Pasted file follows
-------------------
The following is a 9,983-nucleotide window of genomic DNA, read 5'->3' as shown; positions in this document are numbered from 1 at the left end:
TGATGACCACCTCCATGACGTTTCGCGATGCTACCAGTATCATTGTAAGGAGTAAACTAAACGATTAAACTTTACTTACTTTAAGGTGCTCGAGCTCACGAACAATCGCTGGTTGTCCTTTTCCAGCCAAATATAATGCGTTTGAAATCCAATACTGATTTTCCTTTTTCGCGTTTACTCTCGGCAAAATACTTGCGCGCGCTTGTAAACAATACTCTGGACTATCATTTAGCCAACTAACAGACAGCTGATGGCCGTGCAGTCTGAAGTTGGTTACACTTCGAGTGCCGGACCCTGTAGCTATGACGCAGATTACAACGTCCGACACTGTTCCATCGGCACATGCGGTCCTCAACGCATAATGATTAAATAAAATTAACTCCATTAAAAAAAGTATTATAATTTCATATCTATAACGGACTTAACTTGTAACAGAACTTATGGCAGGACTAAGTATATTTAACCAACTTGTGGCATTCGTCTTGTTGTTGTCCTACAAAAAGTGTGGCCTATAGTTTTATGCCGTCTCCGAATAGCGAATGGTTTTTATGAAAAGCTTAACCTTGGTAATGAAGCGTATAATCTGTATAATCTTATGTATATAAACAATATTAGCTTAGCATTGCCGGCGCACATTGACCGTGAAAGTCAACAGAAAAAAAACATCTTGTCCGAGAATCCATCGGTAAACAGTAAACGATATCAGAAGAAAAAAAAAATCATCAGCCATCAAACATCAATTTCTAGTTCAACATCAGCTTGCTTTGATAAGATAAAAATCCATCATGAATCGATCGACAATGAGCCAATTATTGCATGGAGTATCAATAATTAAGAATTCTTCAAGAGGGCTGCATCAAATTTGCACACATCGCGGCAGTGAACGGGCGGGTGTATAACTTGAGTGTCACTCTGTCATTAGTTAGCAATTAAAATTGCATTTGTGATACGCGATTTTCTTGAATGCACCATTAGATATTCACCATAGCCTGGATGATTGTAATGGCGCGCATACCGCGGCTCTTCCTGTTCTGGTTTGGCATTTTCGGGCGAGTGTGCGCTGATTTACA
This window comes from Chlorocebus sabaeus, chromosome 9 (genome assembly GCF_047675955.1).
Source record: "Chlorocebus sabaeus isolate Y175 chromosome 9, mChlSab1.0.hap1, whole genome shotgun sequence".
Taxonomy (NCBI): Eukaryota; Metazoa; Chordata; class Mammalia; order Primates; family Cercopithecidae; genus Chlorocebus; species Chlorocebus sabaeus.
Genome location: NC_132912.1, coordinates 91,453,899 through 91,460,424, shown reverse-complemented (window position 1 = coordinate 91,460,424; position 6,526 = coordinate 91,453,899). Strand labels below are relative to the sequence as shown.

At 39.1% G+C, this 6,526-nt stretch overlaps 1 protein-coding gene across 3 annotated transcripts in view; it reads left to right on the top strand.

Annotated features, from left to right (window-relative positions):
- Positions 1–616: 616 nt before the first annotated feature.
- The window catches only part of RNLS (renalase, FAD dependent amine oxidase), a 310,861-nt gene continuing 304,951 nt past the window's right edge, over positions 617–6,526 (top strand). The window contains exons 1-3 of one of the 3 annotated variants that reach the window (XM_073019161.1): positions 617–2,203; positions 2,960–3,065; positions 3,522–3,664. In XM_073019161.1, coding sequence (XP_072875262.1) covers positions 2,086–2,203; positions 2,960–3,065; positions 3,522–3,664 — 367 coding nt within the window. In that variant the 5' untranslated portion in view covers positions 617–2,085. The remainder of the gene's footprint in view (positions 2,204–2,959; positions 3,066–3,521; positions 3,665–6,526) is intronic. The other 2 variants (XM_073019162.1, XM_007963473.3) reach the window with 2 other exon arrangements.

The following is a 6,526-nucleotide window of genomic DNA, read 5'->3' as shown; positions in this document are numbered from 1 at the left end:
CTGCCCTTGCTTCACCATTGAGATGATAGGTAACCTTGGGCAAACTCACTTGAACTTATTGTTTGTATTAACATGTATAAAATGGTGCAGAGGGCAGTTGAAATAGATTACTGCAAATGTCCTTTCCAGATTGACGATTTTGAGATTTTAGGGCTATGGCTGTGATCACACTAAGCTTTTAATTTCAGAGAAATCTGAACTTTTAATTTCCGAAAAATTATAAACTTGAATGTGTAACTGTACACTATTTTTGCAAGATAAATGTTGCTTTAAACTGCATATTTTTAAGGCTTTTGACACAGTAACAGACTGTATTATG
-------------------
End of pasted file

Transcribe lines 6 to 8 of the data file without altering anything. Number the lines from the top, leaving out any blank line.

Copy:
Genome location: NC_132912.1, coordinates 91,453,899 through 91,460,424, shown reverse-complemented (window position 1 = coordinate 91,460,424; position 6,526 = coordinate 91,453,899). Strand labels below are relative to the sequence as shown.

At 39.1% G+C, this 6,526-nt stretch overlaps 1 protein-coding gene across 3 annotated transcripts in view; it reads left to right on the top strand.

Annotated features, from left to right (window-relative positions):